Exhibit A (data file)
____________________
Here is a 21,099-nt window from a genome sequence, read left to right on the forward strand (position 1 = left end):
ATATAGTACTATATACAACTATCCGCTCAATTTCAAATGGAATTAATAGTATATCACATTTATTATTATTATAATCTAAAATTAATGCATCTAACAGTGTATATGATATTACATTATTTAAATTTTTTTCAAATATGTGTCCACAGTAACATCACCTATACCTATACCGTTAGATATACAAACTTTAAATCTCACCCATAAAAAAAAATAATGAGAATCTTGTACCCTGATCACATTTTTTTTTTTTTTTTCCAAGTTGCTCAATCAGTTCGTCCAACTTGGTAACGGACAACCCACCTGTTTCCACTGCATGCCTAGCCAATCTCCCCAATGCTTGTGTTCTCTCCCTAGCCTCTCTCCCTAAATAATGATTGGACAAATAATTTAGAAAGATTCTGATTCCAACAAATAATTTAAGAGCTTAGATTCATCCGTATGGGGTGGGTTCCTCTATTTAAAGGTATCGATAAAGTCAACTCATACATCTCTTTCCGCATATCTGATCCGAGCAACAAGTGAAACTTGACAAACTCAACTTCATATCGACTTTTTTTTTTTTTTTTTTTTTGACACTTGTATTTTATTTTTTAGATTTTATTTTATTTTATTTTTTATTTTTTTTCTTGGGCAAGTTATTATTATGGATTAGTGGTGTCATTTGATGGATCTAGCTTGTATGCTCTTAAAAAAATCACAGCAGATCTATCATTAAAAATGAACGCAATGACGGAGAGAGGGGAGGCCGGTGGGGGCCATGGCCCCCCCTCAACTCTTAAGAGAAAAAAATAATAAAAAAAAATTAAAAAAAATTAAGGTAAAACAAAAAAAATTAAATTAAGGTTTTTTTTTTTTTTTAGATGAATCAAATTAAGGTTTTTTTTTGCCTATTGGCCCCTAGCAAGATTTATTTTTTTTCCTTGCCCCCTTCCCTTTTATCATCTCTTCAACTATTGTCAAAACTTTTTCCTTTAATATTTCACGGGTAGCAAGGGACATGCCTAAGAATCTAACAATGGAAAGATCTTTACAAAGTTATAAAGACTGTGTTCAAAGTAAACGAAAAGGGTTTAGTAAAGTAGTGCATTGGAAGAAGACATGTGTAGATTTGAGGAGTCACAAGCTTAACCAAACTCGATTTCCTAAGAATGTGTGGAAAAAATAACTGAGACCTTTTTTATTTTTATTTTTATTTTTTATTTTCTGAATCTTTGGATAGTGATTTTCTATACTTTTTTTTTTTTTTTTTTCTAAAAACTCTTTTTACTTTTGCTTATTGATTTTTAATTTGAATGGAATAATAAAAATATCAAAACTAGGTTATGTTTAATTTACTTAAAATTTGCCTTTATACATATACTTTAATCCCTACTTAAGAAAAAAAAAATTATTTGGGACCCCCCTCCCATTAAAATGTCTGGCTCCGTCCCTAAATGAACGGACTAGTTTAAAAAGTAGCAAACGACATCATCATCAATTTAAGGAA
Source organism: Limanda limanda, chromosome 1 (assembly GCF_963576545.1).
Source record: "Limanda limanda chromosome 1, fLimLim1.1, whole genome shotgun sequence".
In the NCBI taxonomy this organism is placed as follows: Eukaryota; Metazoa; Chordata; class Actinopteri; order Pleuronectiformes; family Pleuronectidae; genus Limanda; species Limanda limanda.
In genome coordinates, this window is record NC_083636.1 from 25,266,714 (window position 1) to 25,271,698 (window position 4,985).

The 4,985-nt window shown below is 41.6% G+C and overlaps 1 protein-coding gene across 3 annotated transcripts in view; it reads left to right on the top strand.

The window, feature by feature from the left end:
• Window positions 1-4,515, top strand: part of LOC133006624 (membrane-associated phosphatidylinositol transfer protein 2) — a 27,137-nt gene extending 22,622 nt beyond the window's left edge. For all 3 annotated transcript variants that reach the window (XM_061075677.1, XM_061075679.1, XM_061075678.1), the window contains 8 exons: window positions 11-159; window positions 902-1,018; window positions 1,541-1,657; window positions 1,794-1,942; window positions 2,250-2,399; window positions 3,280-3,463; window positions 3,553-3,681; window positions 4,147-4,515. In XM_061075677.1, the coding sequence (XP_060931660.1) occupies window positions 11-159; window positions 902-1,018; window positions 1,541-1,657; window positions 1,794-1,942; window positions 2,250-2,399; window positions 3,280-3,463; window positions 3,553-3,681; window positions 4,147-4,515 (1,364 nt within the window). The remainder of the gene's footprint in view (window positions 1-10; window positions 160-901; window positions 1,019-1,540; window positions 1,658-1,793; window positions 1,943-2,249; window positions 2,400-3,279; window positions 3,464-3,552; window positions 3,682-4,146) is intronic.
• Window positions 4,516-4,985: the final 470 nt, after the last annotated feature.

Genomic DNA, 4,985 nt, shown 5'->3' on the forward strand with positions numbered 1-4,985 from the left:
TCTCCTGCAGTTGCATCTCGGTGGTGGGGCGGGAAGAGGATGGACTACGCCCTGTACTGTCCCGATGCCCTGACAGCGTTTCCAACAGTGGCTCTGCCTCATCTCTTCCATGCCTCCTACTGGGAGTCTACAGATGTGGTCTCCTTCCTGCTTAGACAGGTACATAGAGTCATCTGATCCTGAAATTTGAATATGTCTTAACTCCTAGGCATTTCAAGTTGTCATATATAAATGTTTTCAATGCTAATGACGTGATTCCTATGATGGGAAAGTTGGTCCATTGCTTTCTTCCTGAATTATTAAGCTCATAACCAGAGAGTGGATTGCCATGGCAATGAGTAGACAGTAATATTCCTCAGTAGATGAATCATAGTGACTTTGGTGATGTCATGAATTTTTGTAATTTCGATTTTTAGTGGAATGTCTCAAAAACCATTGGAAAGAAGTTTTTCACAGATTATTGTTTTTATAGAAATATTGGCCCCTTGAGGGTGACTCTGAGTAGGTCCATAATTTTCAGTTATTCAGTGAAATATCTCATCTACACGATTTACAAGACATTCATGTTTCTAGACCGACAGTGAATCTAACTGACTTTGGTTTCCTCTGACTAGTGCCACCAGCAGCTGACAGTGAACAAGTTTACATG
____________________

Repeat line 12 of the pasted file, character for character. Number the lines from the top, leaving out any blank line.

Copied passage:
TCTCCTGCAGTTGCATCTCGGTGGTGGGGCGGGAAGAGGATGGACTACGCCCTGTACTGTCCCGATGCCCTGACAGCGTTTCCAACAGTGGCTCTGCCTCATCTCTTCCATGCCTCCTACTGGGAGTCTACAGATGTGGTCTCCTTCCTGCTTAGACAGGTACATAGAGTCATCTGATCCTGAAATTTGAATATGTCTTAACTCCTAGGCATTTCAAGTTGTCATATATAAATGTTTTCAATGCTAATGACGTGATTCCTATGATGGGAAAGTTGGTCCATTGCTTTCTTCCTGAATTATTAAGCTCATAACCAGAGAGTGGATTGCCATGGCAATGAGTAGACAGTAATATTCCTCAGTAGATGAATCATAGTGACTTTGGTGATGTCATGAATTTTTGTAATTTCGATTTTTAGTGGAATGTCTCAAAAACCATTGGAAAGAAGTTTTTCACAGATTATTGTTTTTATAGAAATATTGGCCCCTTGAGGGTGACTCTGAGTAGGTCCATAATTTTCAGTTATTCAGTGAAATATCTCATCTACACGATTTACAAGACATTCATGTTTCTAGACCGACAGTGAATCTAACTGACTTTGGTTTCCTCTGACTAGTGCCACCAGCAGCTGACAGTGAACAAGTTTACATG